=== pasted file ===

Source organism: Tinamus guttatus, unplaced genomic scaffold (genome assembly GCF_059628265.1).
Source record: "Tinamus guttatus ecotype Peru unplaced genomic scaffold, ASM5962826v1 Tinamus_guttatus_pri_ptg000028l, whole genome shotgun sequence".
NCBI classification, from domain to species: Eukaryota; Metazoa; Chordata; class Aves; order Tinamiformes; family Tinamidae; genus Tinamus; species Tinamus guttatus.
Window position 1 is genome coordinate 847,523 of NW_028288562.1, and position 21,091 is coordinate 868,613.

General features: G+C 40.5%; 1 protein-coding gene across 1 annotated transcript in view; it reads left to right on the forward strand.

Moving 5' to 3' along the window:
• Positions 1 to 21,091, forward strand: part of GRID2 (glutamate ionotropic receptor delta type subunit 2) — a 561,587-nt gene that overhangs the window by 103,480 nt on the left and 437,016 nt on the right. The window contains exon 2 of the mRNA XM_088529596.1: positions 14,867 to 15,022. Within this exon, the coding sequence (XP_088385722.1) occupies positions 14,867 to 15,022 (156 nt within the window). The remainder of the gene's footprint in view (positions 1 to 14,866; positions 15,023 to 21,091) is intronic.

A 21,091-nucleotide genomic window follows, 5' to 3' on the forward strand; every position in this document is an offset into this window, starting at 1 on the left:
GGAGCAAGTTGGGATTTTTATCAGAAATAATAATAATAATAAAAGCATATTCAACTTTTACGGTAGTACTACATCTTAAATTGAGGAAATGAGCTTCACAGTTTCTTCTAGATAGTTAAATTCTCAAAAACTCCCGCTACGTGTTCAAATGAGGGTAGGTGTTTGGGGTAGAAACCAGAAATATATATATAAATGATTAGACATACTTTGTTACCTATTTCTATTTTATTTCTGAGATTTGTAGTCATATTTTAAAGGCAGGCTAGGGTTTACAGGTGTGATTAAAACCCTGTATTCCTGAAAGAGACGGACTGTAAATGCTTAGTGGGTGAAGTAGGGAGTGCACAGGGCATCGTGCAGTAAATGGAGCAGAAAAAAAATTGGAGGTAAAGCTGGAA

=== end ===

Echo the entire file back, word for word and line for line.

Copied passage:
Source organism: Tinamus guttatus, unplaced genomic scaffold (genome assembly GCF_059628265.1).
Source record: "Tinamus guttatus ecotype Peru unplaced genomic scaffold, ASM5962826v1 Tinamus_guttatus_pri_ptg000028l, whole genome shotgun sequence".
NCBI classification, from domain to species: Eukaryota; Metazoa; Chordata; class Aves; order Tinamiformes; family Tinamidae; genus Tinamus; species Tinamus guttatus.
Window position 1 is genome coordinate 847,523 of NW_028288562.1, and position 21,091 is coordinate 868,613.

General features: G+C 40.5%; 1 protein-coding gene across 1 annotated transcript in view; it reads left to right on the forward strand.

Moving 5' to 3' along the window:
• Positions 1 to 21,091, forward strand: part of GRID2 (glutamate ionotropic receptor delta type subunit 2) — a 561,587-nt gene that overhangs the window by 103,480 nt on the left and 437,016 nt on the right. The window contains exon 2 of the mRNA XM_088529596.1: positions 14,867 to 15,022. Within this exon, the coding sequence (XP_088385722.1) occupies positions 14,867 to 15,022 (156 nt within the window). The remainder of the gene's footprint in view (positions 1 to 14,866; positions 15,023 to 21,091) is intronic.

A 21,091-nucleotide genomic window follows, 5' to 3' on the forward strand; every position in this document is an offset into this window, starting at 1 on the left:
GGAGCAAGTTGGGATTTTTATCAGAAATAATAATAATAATAAAAGCATATTCAACTTTTACGGTAGTACTACATCTTAAATTGAGGAAATGAGCTTCACAGTTTCTTCTAGATAGTTAAATTCTCAAAAACTCCCGCTACGTGTTCAAATGAGGGTAGGTGTTTGGGGTAGAAACCAGAAATATATATATAAATGATTAGACATACTTTGTTACCTATTTCTATTTTATTTCTGAGATTTGTAGTCATATTTTAAAGGCAGGCTAGGGTTTACAGGTGTGATTAAAACCCTGTATTCCTGAAAGAGACGGACTGTAAATGCTTAGTGGGTGAAGTAGGGAGTGCACAGGGCATCGTGCAGTAAATGGAGCAGAAAAAAAATTGGAGGTAAAGCTGGAA